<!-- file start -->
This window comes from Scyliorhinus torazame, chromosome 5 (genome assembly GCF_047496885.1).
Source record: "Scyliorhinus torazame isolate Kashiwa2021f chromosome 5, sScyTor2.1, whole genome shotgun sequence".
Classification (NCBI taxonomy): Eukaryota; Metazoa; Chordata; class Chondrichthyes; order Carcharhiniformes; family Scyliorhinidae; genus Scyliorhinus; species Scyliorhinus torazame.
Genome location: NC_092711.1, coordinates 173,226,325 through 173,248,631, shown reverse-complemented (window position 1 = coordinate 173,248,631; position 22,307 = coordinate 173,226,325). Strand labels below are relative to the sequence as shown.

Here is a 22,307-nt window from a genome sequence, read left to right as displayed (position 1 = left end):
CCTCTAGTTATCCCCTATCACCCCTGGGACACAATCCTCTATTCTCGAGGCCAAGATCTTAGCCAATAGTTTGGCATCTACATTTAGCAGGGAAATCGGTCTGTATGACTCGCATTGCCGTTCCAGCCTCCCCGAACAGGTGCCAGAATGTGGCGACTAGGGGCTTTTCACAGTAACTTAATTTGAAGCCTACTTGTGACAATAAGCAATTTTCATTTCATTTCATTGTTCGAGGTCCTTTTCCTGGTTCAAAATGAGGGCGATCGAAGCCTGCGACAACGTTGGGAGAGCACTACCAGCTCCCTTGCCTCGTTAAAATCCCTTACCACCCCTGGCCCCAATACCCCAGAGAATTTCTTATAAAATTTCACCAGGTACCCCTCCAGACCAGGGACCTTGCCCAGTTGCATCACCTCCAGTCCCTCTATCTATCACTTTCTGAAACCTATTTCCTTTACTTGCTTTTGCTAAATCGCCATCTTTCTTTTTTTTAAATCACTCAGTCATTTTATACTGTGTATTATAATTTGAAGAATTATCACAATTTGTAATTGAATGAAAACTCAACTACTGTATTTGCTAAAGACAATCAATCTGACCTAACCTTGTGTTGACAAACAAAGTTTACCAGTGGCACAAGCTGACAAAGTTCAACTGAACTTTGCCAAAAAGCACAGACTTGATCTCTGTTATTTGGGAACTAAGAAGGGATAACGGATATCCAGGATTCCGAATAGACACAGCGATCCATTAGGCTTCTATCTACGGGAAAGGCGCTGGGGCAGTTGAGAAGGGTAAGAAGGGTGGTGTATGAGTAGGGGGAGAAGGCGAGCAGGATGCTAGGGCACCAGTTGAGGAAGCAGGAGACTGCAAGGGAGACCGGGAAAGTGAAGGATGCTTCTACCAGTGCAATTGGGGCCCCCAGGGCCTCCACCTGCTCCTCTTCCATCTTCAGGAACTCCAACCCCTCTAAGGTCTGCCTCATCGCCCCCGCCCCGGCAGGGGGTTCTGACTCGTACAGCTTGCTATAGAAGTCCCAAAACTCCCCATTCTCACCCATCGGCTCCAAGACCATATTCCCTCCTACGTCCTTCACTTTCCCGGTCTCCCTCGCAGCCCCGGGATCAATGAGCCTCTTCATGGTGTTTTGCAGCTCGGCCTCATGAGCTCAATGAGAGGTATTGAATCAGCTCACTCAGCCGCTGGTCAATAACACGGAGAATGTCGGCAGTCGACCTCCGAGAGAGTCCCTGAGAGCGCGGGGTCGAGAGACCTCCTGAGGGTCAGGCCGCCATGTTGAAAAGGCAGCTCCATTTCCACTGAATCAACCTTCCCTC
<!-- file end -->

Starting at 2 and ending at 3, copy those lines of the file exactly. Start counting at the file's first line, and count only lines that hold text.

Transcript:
Source record: "Scyliorhinus torazame isolate Kashiwa2021f chromosome 5, sScyTor2.1, whole genome shotgun sequence".
Classification (NCBI taxonomy): Eukaryota; Metazoa; Chordata; class Chondrichthyes; order Carcharhiniformes; family Scyliorhinidae; genus Scyliorhinus; species Scyliorhinus torazame.